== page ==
Gorfine, Schiller & Gardyn’s Director of Audit and Accounting Services, Alan Stein, discusses the necessary measures nonprofits need to take in order to successfully prepare their organization for a post-pandemic audit.
Q: From an accounting perspective, what options are there for nonprofits to take when handling a PPP loan?
A: The PPP loans were certainly a relief option that helped both nonprofit and for-profit businesses survive 2020.
From an accounting perspective, there are two options for managing the loan, and both are considered acceptable accounting alternatives:
- 1.Debt model - With this option, your organization will identify the relief as a loan, and put it on your statement of financial position or balance sheet until it's forgiven.
- 2.Grant –This is money that the government gives, and conditions are involved. Similar to other conditional grants for nonprofits, those conditions need to be met in order to recognize the income. Once those conditions have been met, it can be recognized that it's income, even if you haven't received the formal forgiveness from the bank.
When determining which option is best for your organization, it’s important to determine how you prefer your organization’s balance sheet to be viewed. Is a debt or liability something that you think will affect your balance sheet negatively when it’s reviewed? When considering the grant, does it make a difference for your organization which year the income is recognized on the income statement?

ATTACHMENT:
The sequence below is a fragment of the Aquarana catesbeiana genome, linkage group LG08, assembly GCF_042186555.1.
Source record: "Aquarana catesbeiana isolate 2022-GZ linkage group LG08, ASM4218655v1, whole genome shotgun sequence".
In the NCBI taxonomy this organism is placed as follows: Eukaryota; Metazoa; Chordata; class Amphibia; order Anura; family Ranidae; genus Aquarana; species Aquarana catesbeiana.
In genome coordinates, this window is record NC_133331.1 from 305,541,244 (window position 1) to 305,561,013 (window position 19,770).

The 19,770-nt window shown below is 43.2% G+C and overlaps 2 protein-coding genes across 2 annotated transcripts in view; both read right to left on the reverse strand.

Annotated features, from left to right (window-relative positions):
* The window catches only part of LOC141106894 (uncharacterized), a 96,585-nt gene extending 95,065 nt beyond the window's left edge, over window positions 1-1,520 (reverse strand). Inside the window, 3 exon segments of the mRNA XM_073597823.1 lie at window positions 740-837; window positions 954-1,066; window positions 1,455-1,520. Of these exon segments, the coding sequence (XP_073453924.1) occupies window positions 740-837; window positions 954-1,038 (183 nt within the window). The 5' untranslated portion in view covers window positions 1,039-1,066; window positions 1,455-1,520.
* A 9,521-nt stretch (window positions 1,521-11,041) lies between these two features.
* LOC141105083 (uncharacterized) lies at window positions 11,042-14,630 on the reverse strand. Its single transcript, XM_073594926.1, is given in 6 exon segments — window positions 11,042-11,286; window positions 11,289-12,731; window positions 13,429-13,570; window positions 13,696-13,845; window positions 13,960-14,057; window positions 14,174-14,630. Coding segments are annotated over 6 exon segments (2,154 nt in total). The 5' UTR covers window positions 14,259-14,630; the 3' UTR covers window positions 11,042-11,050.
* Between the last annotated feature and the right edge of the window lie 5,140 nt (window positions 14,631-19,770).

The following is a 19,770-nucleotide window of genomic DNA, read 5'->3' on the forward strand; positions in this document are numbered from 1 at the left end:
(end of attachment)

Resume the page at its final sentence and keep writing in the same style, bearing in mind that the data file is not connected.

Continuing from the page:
Looking back at 2020, you need to decide how you would like the additional income to show through this turbulent year. For instance, do you want to show how you kept operations in order, or do you want to show the impact without this additional special grant and for people to see the loss that occurred? Would you choose for people to see that you were able to break even, especially in these tough times, and recognize the income to a future year?
This decision should be based upon the users of the financial statements, and if there's a bank involved, whether there are covenants. If there are covenants, reach out to your bank, and find out how they prefer it presented. It’s key to know whether or not your bank considers it important to be consistent in the way that you're going to present it in your covenant calculations and in your financial statements.
Q: What should nonprofits know about allowance for doubtful accounts?
A: When an organization reviews their receivables, part of the annual process of closing your books is determining if there is anything that is not going to be collected, something that may require an allowance. In the context of the current year, that analysis is going to be slightly different than it has been in the past due to current circumstances. Organizations that haven't previously done this analysis, because their revenue sources are certain, should especially conduct this analysis. This is based upon both the perspective of reviewing if any of the foundations donating to the organization were negatively impacted, and if there’s going to be a delay, or possibly not full payment, received from them.
If you have program income, it’s important to determine how the companies or individuals you deal with have been impacted and if you will not be getting the expected funds. If funds are slow-moving, it’s important to note that you should not assume certain payers will continue their annual payments. If it's a material amount, checking in with the donor or the grantor may be appropriate to find out the cause of the delay so that you can gain comfort if an allowance isn't necessary.